Furthermore, for the purpose of eliminating ozone, in recent years, a charging device employing a contact electrification system has been used as a charging device for charging the photoreceptor itself. In the contact electrification system, a conductive roller or a conductive brush carries out contact electrification. However, when employing the contact electrification system, it is difficult to carry out charging without damaging the toner image. Accordingly, the corona discharge system which is a non-contact system is used for the pre-transfer charging device. However, in a case where the pre-transfer charging device employing the conventional corona discharge system is provided to the image forming apparatus using the contact electrification system, a characteristic of being ozone free cannot be achieved.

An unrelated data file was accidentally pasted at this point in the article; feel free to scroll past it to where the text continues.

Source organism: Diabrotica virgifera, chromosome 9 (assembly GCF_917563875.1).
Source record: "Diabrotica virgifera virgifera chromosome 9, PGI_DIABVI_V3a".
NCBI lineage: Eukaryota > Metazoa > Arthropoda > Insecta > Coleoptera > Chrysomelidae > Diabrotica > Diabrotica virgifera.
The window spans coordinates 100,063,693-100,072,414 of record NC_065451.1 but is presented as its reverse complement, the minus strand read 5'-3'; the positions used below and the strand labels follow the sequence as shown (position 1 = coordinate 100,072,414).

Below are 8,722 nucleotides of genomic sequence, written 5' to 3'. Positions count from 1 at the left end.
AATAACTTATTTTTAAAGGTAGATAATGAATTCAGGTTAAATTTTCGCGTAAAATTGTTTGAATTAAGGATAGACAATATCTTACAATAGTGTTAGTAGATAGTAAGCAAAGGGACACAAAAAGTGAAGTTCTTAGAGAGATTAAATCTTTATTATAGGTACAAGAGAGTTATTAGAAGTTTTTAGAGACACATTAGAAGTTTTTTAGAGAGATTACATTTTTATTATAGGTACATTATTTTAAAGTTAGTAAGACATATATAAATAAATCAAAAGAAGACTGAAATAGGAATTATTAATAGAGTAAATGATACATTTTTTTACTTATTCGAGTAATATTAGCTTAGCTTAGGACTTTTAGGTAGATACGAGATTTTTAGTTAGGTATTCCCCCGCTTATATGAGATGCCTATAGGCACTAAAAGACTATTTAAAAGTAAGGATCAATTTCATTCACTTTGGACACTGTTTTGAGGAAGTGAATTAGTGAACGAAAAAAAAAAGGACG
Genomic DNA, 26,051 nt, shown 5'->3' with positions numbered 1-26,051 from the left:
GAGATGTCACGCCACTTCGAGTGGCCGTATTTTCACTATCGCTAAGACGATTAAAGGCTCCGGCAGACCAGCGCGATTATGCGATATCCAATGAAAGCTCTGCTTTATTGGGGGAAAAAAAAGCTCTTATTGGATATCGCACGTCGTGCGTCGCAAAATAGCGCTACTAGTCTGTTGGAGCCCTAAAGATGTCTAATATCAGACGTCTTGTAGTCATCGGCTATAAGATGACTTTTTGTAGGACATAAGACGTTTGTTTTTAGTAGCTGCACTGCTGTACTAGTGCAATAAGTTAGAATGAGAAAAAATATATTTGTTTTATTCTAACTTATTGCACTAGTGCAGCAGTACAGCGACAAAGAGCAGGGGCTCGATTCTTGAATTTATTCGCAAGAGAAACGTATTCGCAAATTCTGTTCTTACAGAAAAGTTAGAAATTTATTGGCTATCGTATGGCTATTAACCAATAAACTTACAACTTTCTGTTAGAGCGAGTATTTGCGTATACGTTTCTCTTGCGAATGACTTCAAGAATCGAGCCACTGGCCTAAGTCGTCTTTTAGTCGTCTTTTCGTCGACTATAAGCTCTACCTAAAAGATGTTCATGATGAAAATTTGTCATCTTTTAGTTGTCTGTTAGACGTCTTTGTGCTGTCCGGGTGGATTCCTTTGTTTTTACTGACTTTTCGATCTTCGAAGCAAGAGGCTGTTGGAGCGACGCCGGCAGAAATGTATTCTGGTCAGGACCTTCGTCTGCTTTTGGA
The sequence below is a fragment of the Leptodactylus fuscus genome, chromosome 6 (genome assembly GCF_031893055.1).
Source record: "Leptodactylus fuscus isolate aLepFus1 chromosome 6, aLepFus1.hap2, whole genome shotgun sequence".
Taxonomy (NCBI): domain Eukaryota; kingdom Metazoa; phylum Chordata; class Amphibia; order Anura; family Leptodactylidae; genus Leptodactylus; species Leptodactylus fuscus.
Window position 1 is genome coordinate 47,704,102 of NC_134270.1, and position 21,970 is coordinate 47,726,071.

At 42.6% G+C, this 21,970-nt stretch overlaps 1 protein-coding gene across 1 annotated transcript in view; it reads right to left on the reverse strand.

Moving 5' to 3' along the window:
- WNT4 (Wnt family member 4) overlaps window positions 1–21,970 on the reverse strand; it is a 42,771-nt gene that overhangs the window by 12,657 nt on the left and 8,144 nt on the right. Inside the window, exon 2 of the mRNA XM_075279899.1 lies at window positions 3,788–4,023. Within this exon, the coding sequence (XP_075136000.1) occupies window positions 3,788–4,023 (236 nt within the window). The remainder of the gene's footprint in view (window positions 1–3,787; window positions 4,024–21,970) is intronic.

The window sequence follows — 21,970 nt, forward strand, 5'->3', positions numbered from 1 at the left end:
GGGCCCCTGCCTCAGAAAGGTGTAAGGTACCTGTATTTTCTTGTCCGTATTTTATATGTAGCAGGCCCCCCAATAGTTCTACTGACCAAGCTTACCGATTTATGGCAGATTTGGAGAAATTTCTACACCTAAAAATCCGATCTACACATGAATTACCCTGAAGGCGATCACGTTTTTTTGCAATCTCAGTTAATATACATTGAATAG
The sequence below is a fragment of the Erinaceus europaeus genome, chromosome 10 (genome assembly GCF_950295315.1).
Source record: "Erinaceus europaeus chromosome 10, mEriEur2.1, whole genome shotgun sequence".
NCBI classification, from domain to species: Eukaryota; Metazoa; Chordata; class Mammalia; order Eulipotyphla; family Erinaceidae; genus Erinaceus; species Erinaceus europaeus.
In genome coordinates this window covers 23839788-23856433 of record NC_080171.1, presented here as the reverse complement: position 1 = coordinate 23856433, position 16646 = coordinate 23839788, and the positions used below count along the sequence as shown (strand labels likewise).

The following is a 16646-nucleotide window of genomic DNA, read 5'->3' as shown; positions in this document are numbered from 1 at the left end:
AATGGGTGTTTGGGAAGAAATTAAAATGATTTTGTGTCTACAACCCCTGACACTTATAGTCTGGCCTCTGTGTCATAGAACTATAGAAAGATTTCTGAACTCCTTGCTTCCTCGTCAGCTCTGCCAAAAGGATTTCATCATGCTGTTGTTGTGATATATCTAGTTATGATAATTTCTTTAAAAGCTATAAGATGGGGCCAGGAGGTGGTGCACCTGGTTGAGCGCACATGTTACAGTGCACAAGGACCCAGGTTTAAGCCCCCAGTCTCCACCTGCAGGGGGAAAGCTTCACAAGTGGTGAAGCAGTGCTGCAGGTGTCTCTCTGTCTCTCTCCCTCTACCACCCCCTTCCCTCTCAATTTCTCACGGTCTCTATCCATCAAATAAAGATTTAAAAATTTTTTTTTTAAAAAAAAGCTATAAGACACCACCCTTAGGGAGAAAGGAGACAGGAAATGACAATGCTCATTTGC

As a technique for reducing a generation amount of ozone, for example, Japanese Unexamined Patent Publication No. 160711/1996 (Tokukaihei 8-160711) (published on Jun. 21, 1996) (Patent Document 4) discloses a charging device including: a large number of discharge electrodes arranged at a substantially equal pitch in a predetermined axial direction; a high voltage power source for applying, to the discharge electrodes, a voltage equal to or higher than a voltage for starting discharge; a resistor provided between an output electrode of the high voltage power source and the discharge electrodes; a grid electrode provided in the vicinity of the discharge electrodes and between the discharge electrodes and the charge receiving material; and a grid power source for applying a grid voltage to the grid electrode. This charging device reduces a generation amount of ozone, by having an arrangement in which a gap between the discharge electrodes and the grid electrode is set to be equal to or less than 4 mm so as to reduce a discharge current.